What worries me about demanding to see the individual fund returns is the question of micro-management. I want to have enough information that I can hold the overall fund manager’s feet to the fire on risks and returns. But if I need to ask for too much information (however “too much” is defined) then I have to ask myself: what am I paying him for?

  15. zinc

    The futures markets, especially in metals, are paper based and in the past three years have had little correlation with the normal supply/demand fundamentals of the physical market. In other words, leveraged speculation by coordinated groups of financial entities.
    The sudden collapse in oil futures from nearly $80 to $60 over the summer was related to a shift in paper holdings of an index fund that exposed several hedge funds attempting to repeat a short term corner through leveraged paper holdings.
    The metals markets have been, and are, dominated by paper holdings by super groups of financial speculators and ETF’s that have driven prices up beyond reason.
    My conclusion is that the futures market is seriously broken and is a vehicle for price distortion and fixing. The futures market bears little resemblance to the textbook definition of an efficient market and has cost consumers billions in unfair price gouging over this past cycle of Federal reserve induced financial speculation and larceny.
    Speculators be damned. The markets are supposed to serve the consumers and suppliers by establishing cost plus reasonable economic returns. Not paper monopolies accompanied by short term price gouging followed by spectacular busts and industry oversupply.
    It is time to abolish the CFTC and the concept of financial self regulation of the futures market.

  16. Valuethinker

    that return for a ‘class’ of hedge funds or PE funds is essentially meaningless. The dispersion of returns between funds, and fund strategies, is too wide.
    It’s the ultimate specific risk investment (rather like buying an office building in Paris, than a REIT which invests in global property).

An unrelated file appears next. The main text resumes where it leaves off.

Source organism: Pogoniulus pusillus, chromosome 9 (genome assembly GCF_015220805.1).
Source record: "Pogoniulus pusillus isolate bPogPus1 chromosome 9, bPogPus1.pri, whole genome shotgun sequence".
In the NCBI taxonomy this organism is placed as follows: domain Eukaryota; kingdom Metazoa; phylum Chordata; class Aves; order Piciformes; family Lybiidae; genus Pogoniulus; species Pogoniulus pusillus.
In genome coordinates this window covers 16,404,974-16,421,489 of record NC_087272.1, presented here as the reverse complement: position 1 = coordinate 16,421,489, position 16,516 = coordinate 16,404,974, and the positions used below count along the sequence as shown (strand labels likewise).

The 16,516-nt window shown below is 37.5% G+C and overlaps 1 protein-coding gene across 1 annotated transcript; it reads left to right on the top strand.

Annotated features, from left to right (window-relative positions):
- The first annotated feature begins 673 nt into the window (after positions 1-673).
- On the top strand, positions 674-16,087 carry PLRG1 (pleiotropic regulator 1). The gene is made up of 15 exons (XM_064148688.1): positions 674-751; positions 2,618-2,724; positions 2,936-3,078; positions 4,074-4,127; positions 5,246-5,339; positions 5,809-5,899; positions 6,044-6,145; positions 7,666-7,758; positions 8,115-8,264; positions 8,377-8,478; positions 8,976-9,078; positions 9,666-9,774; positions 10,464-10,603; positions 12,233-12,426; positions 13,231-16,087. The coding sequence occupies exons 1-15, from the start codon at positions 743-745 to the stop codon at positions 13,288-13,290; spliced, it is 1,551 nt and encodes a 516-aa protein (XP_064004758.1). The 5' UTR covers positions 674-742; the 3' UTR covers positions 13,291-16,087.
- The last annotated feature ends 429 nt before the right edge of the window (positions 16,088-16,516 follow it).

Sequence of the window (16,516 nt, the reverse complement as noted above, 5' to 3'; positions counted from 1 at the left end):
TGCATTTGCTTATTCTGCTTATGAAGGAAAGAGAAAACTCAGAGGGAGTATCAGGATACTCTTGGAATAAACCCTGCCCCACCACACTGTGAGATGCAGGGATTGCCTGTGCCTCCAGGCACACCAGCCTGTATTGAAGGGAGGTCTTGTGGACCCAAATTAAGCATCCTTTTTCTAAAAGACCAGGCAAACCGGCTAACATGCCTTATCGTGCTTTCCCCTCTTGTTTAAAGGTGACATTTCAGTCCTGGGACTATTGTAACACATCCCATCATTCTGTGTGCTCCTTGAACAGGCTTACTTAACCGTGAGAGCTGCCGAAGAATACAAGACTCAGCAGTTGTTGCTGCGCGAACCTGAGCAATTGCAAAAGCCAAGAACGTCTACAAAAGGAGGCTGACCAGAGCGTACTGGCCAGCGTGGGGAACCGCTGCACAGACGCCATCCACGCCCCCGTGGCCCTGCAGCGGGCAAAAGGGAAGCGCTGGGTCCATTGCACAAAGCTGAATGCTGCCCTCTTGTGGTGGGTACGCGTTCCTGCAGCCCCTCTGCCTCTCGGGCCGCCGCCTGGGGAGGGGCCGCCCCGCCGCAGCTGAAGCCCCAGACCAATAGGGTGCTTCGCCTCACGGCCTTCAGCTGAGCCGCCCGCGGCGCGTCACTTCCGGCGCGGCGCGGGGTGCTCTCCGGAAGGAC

What you are buying when you invest in these asset classes is individual manager skill (and adherence to strategy, eg long-short market neutral).
    The question is not ‘did my investment in private equity work out?’but ‘did my investment in Jim’s buyout fund (PE fund) work out?’
    The whole area of PE funds and Hedge funds is a nightmare of lies (to put it impolitely) and misrepresentations about returns– it is completely untransparent. The top advisory firms (Cambridge Associates, Yale Endowment etc.) spend huge resources building up a true picture of performance (read David Swensen’s 2 excellent books on asset allocation 1. for endowments and 2. for individuals for an insight into how Yale does it, and an impression of why they are the best university endowment in America).
    That is why you should never believe a hedge fund index except as a general guide: it has massive survivor bias (the hedge funds are only included if they have done well, if they failed they disappear). Similarly the dispersion of returns on PE funds is so vast its almost not meaningful to talk of it as an ‘asset class’.
    For a public pension fund like CALPERS, does that data need to be in the public domain? Well, if we want to assess the performance of the Trustees of CALPERs in terms of picking funds, then we have to know what they invested in. We could possibly turn that audit over to an outside body, which keeps the performance data confidential, *if* we trust that outside body.

  17. James I. Hymas

    The question is not ‘did my investment in private equity work out?’but ‘did my investment in Jim’s buyout fund (PE fund) work out?’

    There is our fundamental disagreement. My question is neither of those, but rather “Is the lead manager chosen by the trustees doing a good job?”

    Well, if we want to assess the performance of the Trustees of CALPERs in terms of picking funds, then we have to know what they invested in.

    Not as a matter of course. That kind of detail’s for the trustees. If I had time and money for a proper analysis, I wouldn’t need to pay them.

    Another problem with requiring disclosure of individual investments and their performance is that it will discourage risk taking, and there’s quite enough discouragement already. Let us say we, as trustees of the Econbrowser Pension Fund, have the opportunity to invest in “Thinkers’ Value Fund”. And we agree, after thorough analysis, that the probable return distribution is: 20% chance of 100% return & 80% chance of complete loss of investment.

    This is potentially interesting. If we could come up with a thousand funds like this (with uncorrelated returns!), why would we invest in anything else?

    With the degree of public disclosure you are suggesting, the trustees won’t go for it. Can’t you just see the headlines? “Econbrowser Pension suffers complete loss on Thinkers’ Value Fund! Professors’ retirement money put into ‘Extremely Risky’ investments, charges Hamilton”

    Just buy IBM. Nobody ever got fired for buying IBM.